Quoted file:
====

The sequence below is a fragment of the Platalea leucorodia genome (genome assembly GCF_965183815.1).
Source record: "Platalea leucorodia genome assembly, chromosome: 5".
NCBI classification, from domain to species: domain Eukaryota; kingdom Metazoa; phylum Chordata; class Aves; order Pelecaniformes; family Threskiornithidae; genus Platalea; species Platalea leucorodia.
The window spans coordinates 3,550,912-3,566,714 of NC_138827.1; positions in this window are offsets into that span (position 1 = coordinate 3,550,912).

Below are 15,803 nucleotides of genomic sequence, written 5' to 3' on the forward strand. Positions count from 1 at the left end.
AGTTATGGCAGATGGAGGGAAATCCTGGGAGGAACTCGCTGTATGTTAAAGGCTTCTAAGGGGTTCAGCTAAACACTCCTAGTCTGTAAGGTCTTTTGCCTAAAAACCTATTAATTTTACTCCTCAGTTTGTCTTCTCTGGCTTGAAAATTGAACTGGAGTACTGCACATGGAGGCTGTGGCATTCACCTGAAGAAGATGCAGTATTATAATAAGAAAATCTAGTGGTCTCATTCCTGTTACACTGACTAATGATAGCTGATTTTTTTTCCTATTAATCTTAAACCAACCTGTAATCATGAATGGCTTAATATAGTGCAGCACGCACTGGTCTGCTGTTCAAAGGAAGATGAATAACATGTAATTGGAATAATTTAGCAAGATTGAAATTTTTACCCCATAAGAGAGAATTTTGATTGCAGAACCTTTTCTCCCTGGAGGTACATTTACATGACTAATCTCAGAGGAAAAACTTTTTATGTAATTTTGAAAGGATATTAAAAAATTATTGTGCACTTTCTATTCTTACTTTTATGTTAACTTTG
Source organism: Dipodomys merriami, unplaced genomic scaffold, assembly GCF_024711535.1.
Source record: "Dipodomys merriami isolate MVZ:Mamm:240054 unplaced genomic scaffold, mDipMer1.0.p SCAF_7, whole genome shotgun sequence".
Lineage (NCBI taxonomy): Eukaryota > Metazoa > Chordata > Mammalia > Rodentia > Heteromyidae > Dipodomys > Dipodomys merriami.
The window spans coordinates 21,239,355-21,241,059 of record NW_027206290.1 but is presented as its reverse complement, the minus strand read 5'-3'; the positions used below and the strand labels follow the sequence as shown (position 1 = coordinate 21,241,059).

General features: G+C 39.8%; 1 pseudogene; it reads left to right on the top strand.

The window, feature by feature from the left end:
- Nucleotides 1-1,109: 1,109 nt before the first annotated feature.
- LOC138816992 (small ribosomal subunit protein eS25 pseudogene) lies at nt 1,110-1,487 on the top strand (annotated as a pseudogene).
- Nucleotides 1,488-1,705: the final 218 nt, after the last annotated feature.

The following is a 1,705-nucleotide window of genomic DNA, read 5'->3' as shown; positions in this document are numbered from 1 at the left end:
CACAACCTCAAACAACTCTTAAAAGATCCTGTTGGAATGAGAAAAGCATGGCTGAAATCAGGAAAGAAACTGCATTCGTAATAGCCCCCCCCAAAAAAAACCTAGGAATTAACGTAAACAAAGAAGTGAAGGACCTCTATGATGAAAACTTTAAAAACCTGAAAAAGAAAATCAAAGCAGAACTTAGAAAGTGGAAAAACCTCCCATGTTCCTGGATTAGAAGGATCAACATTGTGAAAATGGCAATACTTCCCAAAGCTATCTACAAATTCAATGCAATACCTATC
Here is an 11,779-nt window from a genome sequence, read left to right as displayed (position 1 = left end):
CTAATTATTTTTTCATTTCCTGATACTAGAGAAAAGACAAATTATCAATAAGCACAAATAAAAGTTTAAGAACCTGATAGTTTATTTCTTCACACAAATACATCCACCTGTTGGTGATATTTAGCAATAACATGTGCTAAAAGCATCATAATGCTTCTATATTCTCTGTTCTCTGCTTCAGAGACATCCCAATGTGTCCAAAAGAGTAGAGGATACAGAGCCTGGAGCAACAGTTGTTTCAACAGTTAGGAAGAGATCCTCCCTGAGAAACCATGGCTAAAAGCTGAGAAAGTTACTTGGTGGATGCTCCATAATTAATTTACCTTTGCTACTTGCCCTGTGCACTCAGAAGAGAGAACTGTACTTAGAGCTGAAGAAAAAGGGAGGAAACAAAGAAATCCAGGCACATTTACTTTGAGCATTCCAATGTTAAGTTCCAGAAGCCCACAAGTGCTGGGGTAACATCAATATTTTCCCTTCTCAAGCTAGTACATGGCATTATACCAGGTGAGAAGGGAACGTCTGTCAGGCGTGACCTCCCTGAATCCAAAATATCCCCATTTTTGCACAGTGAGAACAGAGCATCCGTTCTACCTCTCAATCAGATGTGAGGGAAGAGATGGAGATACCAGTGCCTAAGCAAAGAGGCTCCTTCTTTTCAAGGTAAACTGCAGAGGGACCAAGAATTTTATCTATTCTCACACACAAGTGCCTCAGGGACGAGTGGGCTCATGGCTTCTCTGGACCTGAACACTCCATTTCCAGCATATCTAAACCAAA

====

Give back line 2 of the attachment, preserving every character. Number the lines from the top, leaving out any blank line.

Source record: "Platalea leucorodia genome assembly, chromosome: 5".